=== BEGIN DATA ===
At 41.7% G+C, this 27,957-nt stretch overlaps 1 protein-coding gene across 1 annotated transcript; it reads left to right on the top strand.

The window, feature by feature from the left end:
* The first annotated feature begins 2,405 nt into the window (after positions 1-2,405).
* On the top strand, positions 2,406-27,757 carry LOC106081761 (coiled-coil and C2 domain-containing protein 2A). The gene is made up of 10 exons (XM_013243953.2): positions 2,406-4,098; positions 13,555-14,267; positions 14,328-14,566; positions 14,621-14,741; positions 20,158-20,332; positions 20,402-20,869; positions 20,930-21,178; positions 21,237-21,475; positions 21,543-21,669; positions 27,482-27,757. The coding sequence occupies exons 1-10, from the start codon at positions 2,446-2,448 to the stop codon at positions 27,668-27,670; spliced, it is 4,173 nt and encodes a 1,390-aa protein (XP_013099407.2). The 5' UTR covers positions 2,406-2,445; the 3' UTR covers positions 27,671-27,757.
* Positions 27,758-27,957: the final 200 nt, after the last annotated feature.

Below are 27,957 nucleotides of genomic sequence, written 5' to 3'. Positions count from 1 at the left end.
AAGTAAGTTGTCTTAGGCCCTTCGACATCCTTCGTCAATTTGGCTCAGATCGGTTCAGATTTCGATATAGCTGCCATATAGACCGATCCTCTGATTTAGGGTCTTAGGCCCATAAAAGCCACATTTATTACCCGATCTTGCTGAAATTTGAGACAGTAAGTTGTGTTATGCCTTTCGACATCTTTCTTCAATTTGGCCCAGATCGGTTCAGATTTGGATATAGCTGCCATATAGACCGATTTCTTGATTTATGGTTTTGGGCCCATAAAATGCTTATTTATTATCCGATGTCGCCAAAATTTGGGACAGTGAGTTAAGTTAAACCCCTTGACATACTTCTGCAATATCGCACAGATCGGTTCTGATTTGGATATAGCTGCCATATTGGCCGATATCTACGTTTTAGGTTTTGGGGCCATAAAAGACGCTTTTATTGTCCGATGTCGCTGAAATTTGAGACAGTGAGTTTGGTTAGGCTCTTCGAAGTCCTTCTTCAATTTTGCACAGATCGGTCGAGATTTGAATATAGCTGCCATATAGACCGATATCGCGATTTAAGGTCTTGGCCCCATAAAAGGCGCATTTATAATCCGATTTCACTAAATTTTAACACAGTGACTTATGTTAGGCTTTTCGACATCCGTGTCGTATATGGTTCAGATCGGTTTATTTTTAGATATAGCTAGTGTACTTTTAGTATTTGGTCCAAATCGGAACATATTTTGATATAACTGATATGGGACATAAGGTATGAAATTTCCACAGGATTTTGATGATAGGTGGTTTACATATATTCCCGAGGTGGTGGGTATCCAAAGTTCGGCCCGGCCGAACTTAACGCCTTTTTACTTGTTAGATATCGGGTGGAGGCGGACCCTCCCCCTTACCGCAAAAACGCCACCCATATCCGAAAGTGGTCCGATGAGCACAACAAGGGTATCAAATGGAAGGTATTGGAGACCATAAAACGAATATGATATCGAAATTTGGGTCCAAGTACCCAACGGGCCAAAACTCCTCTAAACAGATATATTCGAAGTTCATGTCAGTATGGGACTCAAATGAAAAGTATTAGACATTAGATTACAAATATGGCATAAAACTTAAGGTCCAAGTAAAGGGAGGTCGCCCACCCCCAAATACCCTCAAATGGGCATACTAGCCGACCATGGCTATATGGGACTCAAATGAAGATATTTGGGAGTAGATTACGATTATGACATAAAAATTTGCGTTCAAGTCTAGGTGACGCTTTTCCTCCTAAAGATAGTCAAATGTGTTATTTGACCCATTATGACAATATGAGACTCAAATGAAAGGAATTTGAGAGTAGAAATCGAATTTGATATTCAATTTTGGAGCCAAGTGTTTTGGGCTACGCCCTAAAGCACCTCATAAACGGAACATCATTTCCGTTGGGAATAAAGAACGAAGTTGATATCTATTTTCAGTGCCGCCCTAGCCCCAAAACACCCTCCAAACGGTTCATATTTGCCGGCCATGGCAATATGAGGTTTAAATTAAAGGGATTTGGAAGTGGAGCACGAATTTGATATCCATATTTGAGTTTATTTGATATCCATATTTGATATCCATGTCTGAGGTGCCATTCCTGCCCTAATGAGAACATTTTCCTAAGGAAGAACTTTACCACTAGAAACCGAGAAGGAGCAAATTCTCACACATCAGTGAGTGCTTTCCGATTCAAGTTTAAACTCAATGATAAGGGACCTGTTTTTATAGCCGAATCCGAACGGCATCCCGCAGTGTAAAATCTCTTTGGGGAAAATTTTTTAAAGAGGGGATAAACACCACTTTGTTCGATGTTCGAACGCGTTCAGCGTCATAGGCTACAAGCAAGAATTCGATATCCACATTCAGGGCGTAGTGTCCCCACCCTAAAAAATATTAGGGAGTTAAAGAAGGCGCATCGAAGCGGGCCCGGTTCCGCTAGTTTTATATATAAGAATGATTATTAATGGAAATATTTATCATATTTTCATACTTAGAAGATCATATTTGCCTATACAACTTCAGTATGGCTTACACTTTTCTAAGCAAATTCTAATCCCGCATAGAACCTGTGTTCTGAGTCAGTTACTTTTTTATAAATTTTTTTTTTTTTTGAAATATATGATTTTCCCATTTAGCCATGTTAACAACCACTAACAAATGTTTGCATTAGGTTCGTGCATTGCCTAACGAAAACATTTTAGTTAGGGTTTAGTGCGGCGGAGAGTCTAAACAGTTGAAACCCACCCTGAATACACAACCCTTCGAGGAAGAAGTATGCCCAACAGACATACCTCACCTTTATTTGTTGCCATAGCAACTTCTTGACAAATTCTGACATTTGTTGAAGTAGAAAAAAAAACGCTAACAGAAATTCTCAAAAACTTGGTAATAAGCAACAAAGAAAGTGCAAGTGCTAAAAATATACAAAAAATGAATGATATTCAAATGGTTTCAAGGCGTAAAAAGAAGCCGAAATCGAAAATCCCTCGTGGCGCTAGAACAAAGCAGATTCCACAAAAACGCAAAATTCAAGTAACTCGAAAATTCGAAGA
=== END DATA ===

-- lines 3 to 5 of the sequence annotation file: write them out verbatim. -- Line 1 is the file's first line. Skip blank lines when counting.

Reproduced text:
* The first annotated feature begins 2,405 nt into the window (after positions 1-2,405).
* On the top strand, positions 2,406-27,757 carry LOC106081761 (coiled-coil and C2 domain-containing protein 2A). The gene is made up of 10 exons (XM_013243953.2): positions 2,406-4,098; positions 13,555-14,267; positions 14,328-14,566; positions 14,621-14,741; positions 20,158-20,332; positions 20,402-20,869; positions 20,930-21,178; positions 21,237-21,475; positions 21,543-21,669; positions 27,482-27,757. The coding sequence occupies exons 1-10, from the start codon at positions 2,446-2,448 to the stop codon at positions 27,668-27,670; spliced, it is 4,173 nt and encodes a 1,390-aa protein (XP_013099407.2). The 5' UTR covers positions 2,406-2,445; the 3' UTR covers positions 27,671-27,757.
* Positions 27,758-27,957: the final 200 nt, after the last annotated feature.